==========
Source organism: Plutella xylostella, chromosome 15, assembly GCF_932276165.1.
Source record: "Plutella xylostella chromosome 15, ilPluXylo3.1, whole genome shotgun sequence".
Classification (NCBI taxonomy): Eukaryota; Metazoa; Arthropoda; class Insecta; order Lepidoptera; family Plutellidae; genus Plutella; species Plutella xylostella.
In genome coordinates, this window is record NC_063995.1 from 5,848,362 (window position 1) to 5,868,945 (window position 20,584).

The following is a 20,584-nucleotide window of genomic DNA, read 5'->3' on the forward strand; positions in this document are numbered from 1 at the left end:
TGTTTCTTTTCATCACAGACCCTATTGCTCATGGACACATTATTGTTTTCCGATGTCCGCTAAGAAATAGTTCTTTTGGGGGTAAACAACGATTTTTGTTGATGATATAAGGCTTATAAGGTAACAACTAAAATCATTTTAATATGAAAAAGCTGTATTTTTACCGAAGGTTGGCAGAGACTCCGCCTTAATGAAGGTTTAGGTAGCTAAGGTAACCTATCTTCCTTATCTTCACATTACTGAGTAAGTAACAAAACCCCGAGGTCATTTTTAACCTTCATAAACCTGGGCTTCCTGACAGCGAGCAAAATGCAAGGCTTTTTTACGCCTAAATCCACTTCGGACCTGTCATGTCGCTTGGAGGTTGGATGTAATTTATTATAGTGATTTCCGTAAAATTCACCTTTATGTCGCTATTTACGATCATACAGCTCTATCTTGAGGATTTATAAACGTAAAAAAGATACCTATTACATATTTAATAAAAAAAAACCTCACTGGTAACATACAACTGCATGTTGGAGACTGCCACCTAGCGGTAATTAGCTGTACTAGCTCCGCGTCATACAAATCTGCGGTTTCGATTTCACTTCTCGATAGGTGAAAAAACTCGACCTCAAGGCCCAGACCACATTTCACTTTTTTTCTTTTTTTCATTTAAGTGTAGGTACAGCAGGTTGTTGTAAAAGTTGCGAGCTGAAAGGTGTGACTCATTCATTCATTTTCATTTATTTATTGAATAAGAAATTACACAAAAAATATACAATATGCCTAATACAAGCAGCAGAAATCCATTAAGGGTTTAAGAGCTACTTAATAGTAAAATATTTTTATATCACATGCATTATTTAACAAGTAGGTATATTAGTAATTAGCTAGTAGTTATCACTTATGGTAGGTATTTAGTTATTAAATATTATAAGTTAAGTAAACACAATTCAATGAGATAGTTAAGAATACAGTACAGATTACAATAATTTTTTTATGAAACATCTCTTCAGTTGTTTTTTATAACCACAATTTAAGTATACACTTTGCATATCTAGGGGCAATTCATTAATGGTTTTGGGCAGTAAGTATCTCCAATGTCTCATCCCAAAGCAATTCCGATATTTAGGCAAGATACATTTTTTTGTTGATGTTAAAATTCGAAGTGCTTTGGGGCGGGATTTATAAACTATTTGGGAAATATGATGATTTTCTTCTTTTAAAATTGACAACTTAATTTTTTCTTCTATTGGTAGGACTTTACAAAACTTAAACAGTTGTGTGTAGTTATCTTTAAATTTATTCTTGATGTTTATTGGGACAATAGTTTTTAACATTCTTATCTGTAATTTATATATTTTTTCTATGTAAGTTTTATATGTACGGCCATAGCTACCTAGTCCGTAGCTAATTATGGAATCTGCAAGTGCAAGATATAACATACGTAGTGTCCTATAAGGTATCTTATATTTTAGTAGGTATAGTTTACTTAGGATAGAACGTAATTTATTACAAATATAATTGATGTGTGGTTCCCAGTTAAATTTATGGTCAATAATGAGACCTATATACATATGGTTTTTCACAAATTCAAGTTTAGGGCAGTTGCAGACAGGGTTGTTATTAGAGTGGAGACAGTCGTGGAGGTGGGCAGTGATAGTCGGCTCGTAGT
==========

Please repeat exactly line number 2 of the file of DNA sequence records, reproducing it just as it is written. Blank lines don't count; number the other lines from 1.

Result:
Source record: "Plutella xylostella chromosome 15, ilPluXylo3.1, whole genome shotgun sequence".